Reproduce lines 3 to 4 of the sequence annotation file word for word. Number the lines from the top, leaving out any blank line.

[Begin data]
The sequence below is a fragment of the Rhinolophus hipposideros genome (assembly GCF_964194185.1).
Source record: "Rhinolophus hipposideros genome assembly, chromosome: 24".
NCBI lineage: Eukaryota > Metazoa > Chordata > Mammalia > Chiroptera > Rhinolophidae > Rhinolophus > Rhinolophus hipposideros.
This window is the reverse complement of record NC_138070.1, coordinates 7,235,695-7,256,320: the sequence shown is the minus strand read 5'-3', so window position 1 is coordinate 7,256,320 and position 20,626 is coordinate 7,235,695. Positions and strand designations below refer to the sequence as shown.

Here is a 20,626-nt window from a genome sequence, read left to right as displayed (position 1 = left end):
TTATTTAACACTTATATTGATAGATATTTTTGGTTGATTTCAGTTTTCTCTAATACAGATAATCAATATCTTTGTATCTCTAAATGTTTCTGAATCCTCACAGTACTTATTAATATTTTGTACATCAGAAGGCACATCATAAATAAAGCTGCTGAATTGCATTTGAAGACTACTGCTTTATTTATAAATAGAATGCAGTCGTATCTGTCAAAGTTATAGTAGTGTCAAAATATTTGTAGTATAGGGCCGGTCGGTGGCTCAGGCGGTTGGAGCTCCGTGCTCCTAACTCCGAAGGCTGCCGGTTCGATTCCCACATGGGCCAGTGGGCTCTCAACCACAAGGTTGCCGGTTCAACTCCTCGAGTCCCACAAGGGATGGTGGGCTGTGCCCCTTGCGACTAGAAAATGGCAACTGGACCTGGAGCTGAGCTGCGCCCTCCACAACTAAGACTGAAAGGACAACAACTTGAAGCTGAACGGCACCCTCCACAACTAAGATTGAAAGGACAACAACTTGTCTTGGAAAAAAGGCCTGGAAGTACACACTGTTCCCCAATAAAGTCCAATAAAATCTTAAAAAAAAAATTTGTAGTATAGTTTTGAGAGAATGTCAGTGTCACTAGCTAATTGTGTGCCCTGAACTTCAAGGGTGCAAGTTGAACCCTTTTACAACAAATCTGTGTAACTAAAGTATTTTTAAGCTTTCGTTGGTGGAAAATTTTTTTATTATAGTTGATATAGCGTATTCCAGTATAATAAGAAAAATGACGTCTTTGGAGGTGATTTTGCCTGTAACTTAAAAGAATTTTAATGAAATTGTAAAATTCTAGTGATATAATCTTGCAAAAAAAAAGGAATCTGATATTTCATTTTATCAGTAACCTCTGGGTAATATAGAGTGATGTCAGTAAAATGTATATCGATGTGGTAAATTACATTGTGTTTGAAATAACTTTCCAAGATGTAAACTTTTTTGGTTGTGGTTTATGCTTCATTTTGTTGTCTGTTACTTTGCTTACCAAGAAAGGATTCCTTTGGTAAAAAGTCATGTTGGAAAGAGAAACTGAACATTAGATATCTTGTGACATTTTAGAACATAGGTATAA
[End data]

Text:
NCBI lineage: Eukaryota > Metazoa > Chordata > Mammalia > Chiroptera > Rhinolophidae > Rhinolophus > Rhinolophus hipposideros.
This window is the reverse complement of record NC_138070.1, coordinates 7,235,695-7,256,320: the sequence shown is the minus strand read 5'-3', so window position 1 is coordinate 7,256,320 and position 20,626 is coordinate 7,235,695. Positions and strand designations below refer to the sequence as shown.